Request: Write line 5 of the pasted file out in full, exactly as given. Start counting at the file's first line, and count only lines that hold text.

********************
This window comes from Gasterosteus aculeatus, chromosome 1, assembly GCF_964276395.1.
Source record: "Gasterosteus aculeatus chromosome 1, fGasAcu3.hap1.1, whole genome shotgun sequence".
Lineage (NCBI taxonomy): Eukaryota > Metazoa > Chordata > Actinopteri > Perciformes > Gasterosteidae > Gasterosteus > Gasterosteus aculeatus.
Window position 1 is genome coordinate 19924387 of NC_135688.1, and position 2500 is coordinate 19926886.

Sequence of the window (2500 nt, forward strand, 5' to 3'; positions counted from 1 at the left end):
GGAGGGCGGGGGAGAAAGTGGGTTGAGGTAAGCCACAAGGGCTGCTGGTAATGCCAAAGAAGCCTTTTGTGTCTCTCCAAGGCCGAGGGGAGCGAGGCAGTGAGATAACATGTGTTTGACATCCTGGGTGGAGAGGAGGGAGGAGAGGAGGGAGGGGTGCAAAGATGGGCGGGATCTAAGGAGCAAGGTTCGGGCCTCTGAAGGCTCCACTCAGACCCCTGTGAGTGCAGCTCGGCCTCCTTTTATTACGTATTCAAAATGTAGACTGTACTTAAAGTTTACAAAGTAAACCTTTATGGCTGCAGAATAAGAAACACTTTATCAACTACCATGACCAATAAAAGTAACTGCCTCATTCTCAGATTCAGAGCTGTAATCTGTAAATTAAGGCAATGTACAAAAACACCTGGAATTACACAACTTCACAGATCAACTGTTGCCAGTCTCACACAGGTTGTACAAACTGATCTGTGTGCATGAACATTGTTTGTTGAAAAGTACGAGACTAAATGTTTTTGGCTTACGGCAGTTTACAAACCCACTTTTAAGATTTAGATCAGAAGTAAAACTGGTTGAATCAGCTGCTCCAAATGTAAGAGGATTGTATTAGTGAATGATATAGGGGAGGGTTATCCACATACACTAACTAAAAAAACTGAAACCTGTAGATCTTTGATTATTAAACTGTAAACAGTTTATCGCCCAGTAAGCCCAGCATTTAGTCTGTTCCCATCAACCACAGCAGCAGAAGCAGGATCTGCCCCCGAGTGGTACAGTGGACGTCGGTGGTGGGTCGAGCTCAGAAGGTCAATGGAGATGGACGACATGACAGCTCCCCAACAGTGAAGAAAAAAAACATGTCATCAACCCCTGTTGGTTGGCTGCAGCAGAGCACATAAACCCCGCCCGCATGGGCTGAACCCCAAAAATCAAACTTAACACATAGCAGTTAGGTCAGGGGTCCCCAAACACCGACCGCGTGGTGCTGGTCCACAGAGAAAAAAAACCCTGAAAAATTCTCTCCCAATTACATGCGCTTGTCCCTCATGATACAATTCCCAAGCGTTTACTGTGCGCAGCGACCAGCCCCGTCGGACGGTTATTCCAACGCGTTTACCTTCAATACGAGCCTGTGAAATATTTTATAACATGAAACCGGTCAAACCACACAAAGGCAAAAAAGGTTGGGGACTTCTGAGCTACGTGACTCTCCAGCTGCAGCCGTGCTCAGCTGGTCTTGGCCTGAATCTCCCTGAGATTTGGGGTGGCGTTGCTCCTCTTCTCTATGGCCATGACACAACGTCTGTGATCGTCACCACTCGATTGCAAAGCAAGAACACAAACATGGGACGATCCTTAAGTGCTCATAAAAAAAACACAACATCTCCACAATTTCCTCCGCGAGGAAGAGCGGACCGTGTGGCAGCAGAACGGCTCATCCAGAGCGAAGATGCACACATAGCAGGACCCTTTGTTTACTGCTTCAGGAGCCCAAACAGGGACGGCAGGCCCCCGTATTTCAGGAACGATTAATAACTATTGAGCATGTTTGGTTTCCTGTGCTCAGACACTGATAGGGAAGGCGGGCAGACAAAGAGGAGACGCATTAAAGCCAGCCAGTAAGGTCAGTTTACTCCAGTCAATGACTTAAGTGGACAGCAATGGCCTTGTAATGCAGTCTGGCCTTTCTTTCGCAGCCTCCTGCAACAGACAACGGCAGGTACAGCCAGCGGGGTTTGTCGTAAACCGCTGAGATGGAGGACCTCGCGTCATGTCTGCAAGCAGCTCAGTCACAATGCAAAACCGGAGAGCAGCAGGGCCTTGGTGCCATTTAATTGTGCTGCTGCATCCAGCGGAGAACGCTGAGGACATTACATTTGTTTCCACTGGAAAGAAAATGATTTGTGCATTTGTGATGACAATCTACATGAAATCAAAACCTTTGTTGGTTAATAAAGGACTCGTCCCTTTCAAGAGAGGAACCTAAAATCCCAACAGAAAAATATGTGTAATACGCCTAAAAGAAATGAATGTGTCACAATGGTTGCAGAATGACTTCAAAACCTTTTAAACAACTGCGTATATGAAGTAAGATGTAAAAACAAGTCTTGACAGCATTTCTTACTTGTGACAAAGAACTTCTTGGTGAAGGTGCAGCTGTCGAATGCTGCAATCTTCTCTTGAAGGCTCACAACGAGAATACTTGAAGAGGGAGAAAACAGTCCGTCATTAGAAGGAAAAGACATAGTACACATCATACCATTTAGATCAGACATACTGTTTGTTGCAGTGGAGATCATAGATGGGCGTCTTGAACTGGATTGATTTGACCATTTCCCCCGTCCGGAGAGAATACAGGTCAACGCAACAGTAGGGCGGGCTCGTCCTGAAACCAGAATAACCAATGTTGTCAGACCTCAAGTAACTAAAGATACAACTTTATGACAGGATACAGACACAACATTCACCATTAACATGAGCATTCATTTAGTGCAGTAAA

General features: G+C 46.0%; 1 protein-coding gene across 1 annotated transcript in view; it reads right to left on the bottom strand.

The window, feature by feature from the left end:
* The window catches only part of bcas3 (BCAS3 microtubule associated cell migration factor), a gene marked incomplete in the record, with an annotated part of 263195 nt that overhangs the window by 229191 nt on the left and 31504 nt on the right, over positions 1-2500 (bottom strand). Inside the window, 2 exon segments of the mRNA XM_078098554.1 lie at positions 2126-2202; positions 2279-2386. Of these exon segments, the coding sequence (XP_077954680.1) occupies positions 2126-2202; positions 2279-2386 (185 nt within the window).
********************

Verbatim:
Sequence of the window (2500 nt, forward strand, 5' to 3'; positions counted from 1 at the left end):